Between the 1970s and 1992 he worked as a missionary, desk officer, and then Communications Director for the Church Mission Society before becoming Secretary of the Church of England’s Partnership for World Mission.

He has served on successive Anglican Communion Commissions for Mission and was the first Director for Mission and Public Affairs for the Archbishops’ Council’s. He has chaired the Friends of the Diocese of Iran and the Diocese of Iran Trust Fund; the Jerusalem & East Mission Trust; and the JMECA. “He has consistently demonstrated the tireless, level-headed, solution-orientated approach which has long characterised his outstanding contribution”, his citation reads.

Another recipient is Professor Joseph Galgalo, a leading Anglican African theologian and Vice Chancellor of St Paul’s University in Kenya who is described as “a significant influence in the vitality of the Anglican Communion.”

In 2015 he gave the inaugural seminar papers of the Mission Theology in the Anglican Communion project at both Durham University and Lambeth Palace in the UK. He has served on the Anglican Communion’s Inter-Anglican Theological and Doctrinal Commission, The Archbishop of Canterbury’s Panel of Reference, and was part of the Listening Process of the Anglican Communion – contributing a chapter on Christian Spirituality and Sexuality to the book The Anglican Communion and Homosexuality (2008).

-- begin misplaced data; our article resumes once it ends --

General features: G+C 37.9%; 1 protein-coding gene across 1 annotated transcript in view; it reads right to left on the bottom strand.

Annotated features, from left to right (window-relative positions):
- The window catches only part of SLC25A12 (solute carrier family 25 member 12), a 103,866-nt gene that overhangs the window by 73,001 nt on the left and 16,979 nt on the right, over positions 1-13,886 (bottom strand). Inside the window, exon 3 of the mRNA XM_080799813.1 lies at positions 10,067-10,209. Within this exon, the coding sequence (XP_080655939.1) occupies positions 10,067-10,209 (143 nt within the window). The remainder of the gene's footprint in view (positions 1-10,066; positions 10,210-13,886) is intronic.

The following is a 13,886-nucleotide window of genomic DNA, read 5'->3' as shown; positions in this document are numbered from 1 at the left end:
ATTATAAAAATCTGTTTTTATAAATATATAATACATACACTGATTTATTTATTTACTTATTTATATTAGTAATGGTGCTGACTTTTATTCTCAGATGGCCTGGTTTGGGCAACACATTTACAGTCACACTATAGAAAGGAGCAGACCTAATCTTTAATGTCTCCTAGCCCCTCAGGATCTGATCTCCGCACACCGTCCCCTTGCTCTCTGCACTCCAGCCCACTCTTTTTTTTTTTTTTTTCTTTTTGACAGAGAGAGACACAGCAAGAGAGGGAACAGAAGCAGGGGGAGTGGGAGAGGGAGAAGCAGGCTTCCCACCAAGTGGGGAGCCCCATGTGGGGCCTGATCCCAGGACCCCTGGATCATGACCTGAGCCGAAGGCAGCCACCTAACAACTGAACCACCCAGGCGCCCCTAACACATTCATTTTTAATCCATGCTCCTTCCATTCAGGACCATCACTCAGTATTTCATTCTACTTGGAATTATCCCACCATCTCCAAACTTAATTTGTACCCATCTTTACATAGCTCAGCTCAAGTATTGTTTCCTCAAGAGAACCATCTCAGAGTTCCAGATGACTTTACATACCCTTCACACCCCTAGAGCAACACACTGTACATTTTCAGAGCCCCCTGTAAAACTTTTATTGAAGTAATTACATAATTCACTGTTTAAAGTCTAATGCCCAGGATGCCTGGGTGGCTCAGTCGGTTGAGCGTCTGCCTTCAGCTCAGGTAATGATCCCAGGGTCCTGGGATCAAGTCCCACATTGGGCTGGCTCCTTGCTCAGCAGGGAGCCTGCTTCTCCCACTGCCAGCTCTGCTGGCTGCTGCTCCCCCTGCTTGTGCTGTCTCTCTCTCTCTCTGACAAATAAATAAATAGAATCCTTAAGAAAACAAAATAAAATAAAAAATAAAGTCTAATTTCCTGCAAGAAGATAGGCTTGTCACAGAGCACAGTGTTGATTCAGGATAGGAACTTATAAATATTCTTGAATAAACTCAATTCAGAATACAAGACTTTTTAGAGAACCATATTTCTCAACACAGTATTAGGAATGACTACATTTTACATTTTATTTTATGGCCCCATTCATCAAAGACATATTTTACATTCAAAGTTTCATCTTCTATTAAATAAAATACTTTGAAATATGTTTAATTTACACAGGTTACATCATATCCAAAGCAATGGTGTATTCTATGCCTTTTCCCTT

His citation says that he “has demonstrated a rare combination of profound scholarship, lucid writing, prayerful humility, and administrative acumen.”

The third recipient of the Cross of St Augustine is Dr Joseph Wasonga, the former Bishop of Maseno West and Dean of the Anglican Church of Kenya, for his role as a researcher and facilitator for Bishops Peer Mentoring workshops across the African continent.

Bishop Joseph had been one of the longest serving bishops in the Anglican Church of Kenya, having served Maseno West for 28 years, from 1991 until his retirement last year. He has been a member of the Anglican Communion Bishops in Dialogue Consultation and participated in many Anglican and ecumenical meetings. “Throughout his ministry, Bishop Wasonga has committed himself to bringing his knowledge, skills and experience, as a teacher, preacher, counsellor, and leader, for the benefit of the Church and all people, and to the Glory of God”, his citation read.

“This is the fifth year of the Lambeth Awards, and I am constantly impressed and humbled by the work that recipients have accomplished, sometimes in the most challenging circumstances”, Archbishop Justin said. “Not all are followers of Jesus Christ, but all contribute through their faith to the mutual respect and maintenance of human dignity which are so vital to spiritual and social health.”

  • The full list of winners with brief citation follows; the full citations can be read by clicking here (pdf).

The Cross of St Augustine for Services to the Anglican Communion